March 5, 2018
By Juliet Taylor
Program Officer, Raikes Foundation

Learning doesn’t end when the school bell rings—so why should our investment in Washington’s students stop at the end of the school day?

New research from Washington state reiterates the benefits of high-quality expanded learning opportunities – including afterschool and summer learning programs – on students’ development and academic achievement.

Exactly how impactful are high-quality afterschool programs on kids’ success?

Last year, we partnered with the Washington Office of Superintendent of Public Instruction and researchers from the American Institutes for Research to answer that question. Here’s what we found based on a survey of 11 21st Century Community Learning Centers programs serving students in grades 4 through 9 across the state:

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February 23, 2018

The students of Stoneman Douglas High School’s leadership in the aftermath of the horrific shooting at their school is a powerful reminder that young people can change the world. From Black Lives Matter focusing the nation on police violence, to #MeToo forcing a long overdue conversation about sexual assault and harassment, to the extraordinary students of Stoneman Douglas High School demanding action on gun violence, young people are driving and leading change from all corners of the nation.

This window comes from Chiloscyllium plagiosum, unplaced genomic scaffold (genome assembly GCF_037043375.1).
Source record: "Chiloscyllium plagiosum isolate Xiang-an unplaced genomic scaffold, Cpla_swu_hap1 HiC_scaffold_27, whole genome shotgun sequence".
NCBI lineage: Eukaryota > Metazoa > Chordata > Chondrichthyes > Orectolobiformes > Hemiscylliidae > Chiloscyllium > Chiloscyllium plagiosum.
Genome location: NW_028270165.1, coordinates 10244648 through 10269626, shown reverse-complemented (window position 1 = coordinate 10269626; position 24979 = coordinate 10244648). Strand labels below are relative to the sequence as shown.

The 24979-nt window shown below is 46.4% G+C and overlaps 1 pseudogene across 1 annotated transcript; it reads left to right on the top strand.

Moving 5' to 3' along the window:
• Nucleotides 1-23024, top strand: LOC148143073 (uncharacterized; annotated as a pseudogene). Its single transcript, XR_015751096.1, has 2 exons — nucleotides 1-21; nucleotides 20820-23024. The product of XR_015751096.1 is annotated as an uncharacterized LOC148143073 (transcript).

We stand with all of you and are in awe of your moral clarity and courage. Today, we’ll personally contribute $25,000 to March For Our Lives. Let's keep this movement going.

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February 12, 2018
Racial Equity in Homelessness Summit
By Katie Hong
Director, Youth Homelessness

In every city and state across the country we are seeing the same alarming and disturbing trend: People of color are dramatically overrepresented in the population of people experiencing homelessness. Here in Seattle, African Americans make up just 6 percent of the overall population, but make up 29 percent of people experiencing homelessness.

In response to this stubborn trend, last week we co-hosted a first-of-its-kind national summit on Racial Equity and Homelessness in partnership with the Bill & Melinda Gates Foundation. Together, we supported the Center for Social Innovation to bring together state and national leaders and funders from communities throughout the U.S. to discuss how to address these unconscionable trends in our efforts to prevent and end homelessness.

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January 15, 2018
By Lindsay Hill
Program Officer, Raikes Foundation

On Martin Luther King Jr. Day we celebrate the life of a Civil Rights hero who believed in ordinary people’s ability to do extraordinary things. It’s an important day to reflect on his legacy, but too often Martin Luther King Jr. Day is tokenized in schools. When we fail to engage students in meaningful conversations about Dr. King’s legacy and the Civil Rights Movement, we fail to help students understand their own place in the ongoing struggle for racial justice.

Last week I gave a talk at Lakota Middle School’s Martin Luther King Jr. Day assembly, and I asked students to consider five lessons from Dr. King. I also asked students to share their own ideas about how to bring people together to fight for racial justice, both in the world and in their own middle school.

Here are the five lessons from Dr. King that I asked students to consider.

Lesson one: The importance of recognizing our collective humanity

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Tags Education